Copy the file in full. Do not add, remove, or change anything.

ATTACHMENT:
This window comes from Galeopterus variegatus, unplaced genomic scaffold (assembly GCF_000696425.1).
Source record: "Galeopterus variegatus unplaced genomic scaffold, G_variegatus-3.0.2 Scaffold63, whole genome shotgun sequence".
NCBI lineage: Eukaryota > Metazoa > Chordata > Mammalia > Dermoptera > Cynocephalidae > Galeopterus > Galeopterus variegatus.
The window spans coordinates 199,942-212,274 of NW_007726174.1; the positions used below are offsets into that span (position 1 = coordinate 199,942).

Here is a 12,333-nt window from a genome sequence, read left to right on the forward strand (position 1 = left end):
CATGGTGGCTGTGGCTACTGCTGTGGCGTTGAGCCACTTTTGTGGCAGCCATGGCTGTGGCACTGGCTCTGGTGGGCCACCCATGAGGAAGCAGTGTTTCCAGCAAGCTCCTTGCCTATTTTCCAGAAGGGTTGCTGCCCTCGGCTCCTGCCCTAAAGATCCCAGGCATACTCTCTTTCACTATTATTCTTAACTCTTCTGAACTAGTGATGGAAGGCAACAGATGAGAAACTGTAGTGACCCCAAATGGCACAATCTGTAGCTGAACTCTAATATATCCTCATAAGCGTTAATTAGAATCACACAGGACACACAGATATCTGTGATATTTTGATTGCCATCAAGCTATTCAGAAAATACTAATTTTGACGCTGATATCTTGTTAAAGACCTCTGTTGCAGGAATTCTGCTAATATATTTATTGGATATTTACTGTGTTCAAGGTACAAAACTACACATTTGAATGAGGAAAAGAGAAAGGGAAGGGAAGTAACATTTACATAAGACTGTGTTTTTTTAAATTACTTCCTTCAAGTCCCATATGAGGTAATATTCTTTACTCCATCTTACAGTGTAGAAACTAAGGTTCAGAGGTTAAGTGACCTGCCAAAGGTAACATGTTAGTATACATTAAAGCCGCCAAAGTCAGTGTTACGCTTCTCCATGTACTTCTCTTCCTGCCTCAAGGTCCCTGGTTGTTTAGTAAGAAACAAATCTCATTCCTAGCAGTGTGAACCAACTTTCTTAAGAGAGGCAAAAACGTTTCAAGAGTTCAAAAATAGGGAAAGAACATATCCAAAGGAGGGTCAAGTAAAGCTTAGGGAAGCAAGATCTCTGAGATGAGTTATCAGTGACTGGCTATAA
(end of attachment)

This window comes from Galeopterus variegatus, unplaced genomic scaffold (assembly GCF_000696425.1).
Source record: "Galeopterus variegatus unplaced genomic scaffold, G_variegatus-3.0.2 Scaffold63, whole genome shotgun sequence".
NCBI lineage: Eukaryota > Metazoa > Chordata > Mammalia > Dermoptera > Cynocephalidae > Galeopterus > Galeopterus variegatus.
The window spans coordinates 199,942-212,274 of NW_007726174.1; the positions used below are offsets into that span (position 1 = coordinate 199,942).

Here is a 12,333-nt window from a genome sequence, read left to right on the forward strand (position 1 = left end):
CATGGTGGCTGTGGCTACTGCTGTGGCGTTGAGCCACTTTTGTGGCAGCCATGGCTGTGGCACTGGCTCTGGTGGGCCACCCATGAGGAAGCAGTGTTTCCAGCAAGCTCCTTGCCTATTTTCCAGAAGGGTTGCTGCCCTCGGCTCCTGCCCTAAAGATCCCAGGCATACTCTCTTTCACTATTATTCTTAACTCTTCTGAACTAGTGATGGAAGGCAACAGATGAGAAACTGTAGTGACCCCAAATGGCACAATCTGTAGCTGAACTCTAATATATCCTCATAAGCGTTAATTAGAATCACACAGGACACACAGATATCTGTGATATTTTGATTGCCATCAAGCTATTCAGAAAATACTAATTTTGACGCTGATATCTTGTTAAAGACCTCTGTTGCAGGAATTCTGCTAATATATTTATTGGATATTTACTGTGTTCAAGGTACAAAACTACACATTTGAATGAGGAAAAGAGAAAGGGAAGGGAAGTAACATTTACATAAGACTGTGTTTTTTTAAATTACTTCCTTCAAGTCCCATATGAGGTAATATTCTTTACTCCATCTTACAGTGTAGAAACTAAGGTTCAGAGGTTAAGTGACCTGCCAAAGGTAACATGTTAGTATACATTAAAGCCGCCAAAGTCAGTGTTACGCTTCTCCATGTACTTCTCTTCCTGCCTCAAGGTCCCTGGTTGTTTAGTAAGAAACAAATCTCATTCCTAGCAGTGTGAACCAACTTTCTTAAGAGAGGCAAAAACGTTTCAAGAGTTCAAAAATAGGGAAAGAACATATCCAAAGGAGGGTCAAGTAAAGCTTAGGGAAGCAAGATCTCTGAGATGAGTTATCAGTGACTGGCTATAA